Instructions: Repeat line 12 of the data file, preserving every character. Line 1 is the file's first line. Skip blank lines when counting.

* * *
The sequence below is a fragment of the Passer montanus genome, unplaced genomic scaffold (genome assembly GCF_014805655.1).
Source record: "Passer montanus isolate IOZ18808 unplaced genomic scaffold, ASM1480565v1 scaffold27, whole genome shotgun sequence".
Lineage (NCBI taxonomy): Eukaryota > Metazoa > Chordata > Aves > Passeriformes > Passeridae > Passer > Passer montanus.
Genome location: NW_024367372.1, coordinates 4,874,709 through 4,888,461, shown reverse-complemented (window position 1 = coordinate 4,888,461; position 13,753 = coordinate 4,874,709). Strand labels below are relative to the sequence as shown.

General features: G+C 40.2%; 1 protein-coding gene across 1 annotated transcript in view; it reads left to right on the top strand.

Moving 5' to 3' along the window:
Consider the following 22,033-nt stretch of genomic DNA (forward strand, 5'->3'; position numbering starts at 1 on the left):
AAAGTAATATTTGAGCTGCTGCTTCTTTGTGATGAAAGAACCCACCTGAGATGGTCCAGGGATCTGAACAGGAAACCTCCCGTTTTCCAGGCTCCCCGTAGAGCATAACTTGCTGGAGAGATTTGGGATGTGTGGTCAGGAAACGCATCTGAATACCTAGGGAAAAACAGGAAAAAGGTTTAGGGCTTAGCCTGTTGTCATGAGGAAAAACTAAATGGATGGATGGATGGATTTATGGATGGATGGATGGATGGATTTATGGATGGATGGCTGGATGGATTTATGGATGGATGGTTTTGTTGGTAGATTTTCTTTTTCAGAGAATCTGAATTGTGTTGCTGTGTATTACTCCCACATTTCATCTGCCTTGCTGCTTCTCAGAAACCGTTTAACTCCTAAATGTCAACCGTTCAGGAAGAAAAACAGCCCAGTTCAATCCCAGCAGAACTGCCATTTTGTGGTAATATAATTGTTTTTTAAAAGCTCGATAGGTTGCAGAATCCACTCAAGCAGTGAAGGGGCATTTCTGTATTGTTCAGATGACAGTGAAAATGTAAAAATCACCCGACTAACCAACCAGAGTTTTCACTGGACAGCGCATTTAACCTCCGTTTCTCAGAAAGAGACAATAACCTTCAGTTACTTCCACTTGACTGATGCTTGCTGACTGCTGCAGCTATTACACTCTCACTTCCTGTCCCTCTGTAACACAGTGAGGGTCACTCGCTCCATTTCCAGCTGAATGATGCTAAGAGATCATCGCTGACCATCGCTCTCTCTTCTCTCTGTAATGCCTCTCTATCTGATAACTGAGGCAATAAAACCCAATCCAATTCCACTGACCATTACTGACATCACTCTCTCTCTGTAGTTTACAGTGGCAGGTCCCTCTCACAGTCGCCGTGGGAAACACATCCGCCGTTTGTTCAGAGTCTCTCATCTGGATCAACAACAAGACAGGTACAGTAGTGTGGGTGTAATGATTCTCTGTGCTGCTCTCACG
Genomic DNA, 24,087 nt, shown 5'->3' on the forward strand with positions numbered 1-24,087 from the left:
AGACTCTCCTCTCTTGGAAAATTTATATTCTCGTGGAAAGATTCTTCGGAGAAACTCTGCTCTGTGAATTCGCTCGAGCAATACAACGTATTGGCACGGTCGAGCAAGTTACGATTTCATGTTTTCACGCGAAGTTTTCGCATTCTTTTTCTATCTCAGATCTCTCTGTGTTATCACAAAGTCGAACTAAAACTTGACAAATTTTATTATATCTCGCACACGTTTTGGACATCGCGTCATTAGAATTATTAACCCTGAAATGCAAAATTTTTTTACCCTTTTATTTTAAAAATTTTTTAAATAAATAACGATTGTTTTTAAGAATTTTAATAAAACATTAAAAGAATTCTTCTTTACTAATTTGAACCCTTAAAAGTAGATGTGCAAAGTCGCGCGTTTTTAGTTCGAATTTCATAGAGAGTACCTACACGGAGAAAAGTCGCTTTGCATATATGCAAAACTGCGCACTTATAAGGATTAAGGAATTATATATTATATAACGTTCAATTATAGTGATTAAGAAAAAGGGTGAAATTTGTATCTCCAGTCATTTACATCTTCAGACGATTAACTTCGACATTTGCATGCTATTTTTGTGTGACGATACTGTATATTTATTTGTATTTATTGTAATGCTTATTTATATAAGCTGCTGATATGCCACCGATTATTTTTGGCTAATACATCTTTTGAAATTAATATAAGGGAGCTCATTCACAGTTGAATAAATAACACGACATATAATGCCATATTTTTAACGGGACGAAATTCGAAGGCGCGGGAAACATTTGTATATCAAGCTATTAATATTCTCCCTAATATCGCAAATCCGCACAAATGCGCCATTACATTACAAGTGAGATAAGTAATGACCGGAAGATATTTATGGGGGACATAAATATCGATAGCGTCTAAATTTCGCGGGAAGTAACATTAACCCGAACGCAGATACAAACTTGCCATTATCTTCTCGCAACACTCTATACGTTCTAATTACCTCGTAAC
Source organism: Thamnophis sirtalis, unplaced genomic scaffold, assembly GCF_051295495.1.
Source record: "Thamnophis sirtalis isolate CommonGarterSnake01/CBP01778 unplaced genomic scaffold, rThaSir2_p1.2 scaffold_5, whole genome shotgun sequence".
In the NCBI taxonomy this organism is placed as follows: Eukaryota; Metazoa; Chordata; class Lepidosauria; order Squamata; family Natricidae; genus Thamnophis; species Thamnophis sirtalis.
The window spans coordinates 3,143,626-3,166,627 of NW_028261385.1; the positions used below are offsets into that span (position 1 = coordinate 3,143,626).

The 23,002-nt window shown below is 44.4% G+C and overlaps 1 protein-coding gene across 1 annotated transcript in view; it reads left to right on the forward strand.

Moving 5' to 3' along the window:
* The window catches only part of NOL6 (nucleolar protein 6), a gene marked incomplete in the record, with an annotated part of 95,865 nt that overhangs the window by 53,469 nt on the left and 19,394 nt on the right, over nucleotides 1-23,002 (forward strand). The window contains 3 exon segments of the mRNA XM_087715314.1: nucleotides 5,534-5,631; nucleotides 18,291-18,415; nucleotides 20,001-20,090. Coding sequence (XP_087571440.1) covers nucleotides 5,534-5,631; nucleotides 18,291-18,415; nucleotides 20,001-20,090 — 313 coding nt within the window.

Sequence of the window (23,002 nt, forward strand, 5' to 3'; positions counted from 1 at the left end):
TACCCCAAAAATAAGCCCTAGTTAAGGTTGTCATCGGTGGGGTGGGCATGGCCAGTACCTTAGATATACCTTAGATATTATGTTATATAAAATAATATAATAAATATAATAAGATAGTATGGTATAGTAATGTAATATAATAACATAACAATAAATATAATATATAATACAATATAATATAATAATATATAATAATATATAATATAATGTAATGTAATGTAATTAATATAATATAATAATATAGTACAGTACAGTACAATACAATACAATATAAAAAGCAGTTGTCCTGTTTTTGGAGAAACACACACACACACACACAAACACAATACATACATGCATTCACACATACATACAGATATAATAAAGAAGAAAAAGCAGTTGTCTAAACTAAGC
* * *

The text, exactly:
Source record: "Thamnophis sirtalis isolate CommonGarterSnake01/CBP01778 unplaced genomic scaffold, rThaSir2_p1.2 scaffold_5, whole genome shotgun sequence".